Then it was my turn. I rapid-fired a few lines as the teacher’s face turned somewhat red with embarrassment. He gave me another sheet, this time with fill-in-the-blank sentences. Prepositional stuff. Eg. I put the eggs (blank) the basket. I completed it in no time. He smiled and apologised, and said he was sending me back to the head teacher. So, off to see Mr. Drury again.
Mr. Drury: I’m sorry, there must have been a mistake.
Mr. Drury: Look, why don’t I put you in the same English class as Danielle?
Danielle was a nice, sweet girl, but no academic. (I mean, ‘perjudiced’? Really?) She was in the bottom class in English, ie. English 3. I had been the top English student in the top school in my state back home.
Conversely, I had hated maths back home. Yet, again with no testing or enquiry about my maths background whatsoever, the Maths head teacher saw it fit to stick me in the top maths class. With the maths taught back home being at least a couple of years ahead of what it was over here, I would’ve still aced it had I sat for a test. But the fact remained that discrimination worked both ways.
Anyway, back to the whole School Certificate thing. Since I didn’t actually sit for the exams, they couldn’t give me a School Certificate. They did, however, give me a ‘Certificate of Attainment’ – basically a workaround for people like me who, for whatever reason – illness, misadventure, etc. – had missed out on sitting for the School Certificate. They had to grade me only on two subjects – Maths and English – based on their prediction of what I would’ve gotten had I done the exams. Again, mindful of the fact that we did not have a single lesson or any academic interaction during the term I was there, the school nevertheless decided to give me a ‘1’ for Maths, ie. an A or Distinction, and a ‘3’ for English, ie. a ‘C’ or ‘Pass’. Was I mad? You bet.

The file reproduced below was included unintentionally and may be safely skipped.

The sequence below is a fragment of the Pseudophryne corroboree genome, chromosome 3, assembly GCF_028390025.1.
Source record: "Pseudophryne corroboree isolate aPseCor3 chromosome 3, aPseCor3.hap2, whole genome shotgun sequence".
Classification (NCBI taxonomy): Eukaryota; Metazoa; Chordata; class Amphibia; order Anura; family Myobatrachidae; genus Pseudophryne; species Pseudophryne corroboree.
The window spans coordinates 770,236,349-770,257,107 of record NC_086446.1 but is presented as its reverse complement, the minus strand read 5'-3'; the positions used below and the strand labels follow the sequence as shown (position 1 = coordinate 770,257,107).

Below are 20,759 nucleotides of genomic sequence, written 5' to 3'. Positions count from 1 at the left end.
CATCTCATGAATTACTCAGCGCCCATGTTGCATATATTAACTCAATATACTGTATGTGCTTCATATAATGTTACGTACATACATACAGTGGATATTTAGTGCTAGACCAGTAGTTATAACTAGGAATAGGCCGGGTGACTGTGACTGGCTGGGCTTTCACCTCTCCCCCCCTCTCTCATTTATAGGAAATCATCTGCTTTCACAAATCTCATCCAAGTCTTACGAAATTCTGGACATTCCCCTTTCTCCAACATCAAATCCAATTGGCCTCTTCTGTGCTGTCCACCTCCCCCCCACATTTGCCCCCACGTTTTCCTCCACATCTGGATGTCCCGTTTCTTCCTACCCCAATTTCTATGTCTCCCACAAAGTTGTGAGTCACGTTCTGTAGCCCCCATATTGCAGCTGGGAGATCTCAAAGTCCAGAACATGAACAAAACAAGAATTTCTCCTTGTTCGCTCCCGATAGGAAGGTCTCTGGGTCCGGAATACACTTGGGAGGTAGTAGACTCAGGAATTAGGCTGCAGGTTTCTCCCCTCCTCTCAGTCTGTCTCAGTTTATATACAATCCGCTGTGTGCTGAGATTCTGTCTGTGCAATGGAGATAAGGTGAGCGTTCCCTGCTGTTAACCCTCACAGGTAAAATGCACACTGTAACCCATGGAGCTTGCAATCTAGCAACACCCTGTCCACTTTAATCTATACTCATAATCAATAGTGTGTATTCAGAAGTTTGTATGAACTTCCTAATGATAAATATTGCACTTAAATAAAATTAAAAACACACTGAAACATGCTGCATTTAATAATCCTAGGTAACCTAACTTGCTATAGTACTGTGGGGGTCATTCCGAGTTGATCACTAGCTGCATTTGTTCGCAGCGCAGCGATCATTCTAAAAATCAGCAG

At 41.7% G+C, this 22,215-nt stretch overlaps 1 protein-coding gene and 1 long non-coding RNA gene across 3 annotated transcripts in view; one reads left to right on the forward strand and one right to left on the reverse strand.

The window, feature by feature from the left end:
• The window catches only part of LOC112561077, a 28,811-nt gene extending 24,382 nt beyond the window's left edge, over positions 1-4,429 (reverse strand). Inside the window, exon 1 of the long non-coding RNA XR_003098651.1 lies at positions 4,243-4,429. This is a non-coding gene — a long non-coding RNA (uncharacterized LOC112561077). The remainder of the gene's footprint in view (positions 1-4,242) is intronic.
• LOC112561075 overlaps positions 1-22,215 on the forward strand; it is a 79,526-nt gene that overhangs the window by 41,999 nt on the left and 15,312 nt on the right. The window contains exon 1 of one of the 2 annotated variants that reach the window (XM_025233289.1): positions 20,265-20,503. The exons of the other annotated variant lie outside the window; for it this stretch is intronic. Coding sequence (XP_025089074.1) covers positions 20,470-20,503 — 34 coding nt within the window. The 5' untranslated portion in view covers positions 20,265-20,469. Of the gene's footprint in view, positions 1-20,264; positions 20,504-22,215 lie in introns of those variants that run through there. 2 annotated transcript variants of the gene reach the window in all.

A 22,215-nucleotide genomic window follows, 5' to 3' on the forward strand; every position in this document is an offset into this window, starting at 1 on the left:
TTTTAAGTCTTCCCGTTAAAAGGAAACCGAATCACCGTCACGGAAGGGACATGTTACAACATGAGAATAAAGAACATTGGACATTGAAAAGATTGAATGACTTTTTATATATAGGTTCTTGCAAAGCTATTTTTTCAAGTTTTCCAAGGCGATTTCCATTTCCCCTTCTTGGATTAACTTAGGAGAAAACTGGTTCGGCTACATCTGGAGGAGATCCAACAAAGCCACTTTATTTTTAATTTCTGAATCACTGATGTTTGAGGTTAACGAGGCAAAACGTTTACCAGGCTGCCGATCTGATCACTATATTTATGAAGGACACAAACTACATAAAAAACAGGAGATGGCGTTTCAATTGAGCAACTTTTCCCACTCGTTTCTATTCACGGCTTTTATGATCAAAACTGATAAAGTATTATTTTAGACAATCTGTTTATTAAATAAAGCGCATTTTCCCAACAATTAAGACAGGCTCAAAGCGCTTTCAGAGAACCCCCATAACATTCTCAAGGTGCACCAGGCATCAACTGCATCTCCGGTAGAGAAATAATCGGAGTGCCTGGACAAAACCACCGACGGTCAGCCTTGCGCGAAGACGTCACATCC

The first time I sat for an English exam was in the Year 11 half-yearlies, ie. 9mths later. We used student ID numbers on our exam papers, not our names. For one of the papers, I had to write an essay on a book I had read, outline the plotline, and give reasons why I thought it would be an appropriate book for class study. That was easy. Prior to leaving school in Malaysia, we’d been studying ‘Cry, the Beloved Country’, a novel based in apartheid South Africa. It covered the entire spectrum of social issues pertinent to its time – political injustice, racism, prejudice, poverty, you name it. So that’s what I wrote about. I think everyone else just focused on the first part of the question, and basically regurgitated the stories they had read.
When we got our papers back, I’d gotten full marks for that essay and easily came first in English. There was a presentation ceremony, I think, at year’s end. There were a few heads turned among the parents in the audience when this perceived ‘fresh-off-the-boat gook’ got up to accept the top English award.
We had a proud tradition at the Convent. Our graduates went on to become government ministers and leaders and pillars of society. Now I was stuck in a lousy class in a lousy school in a lousy part of Sydney. My formerly bright future prospects looked to be over.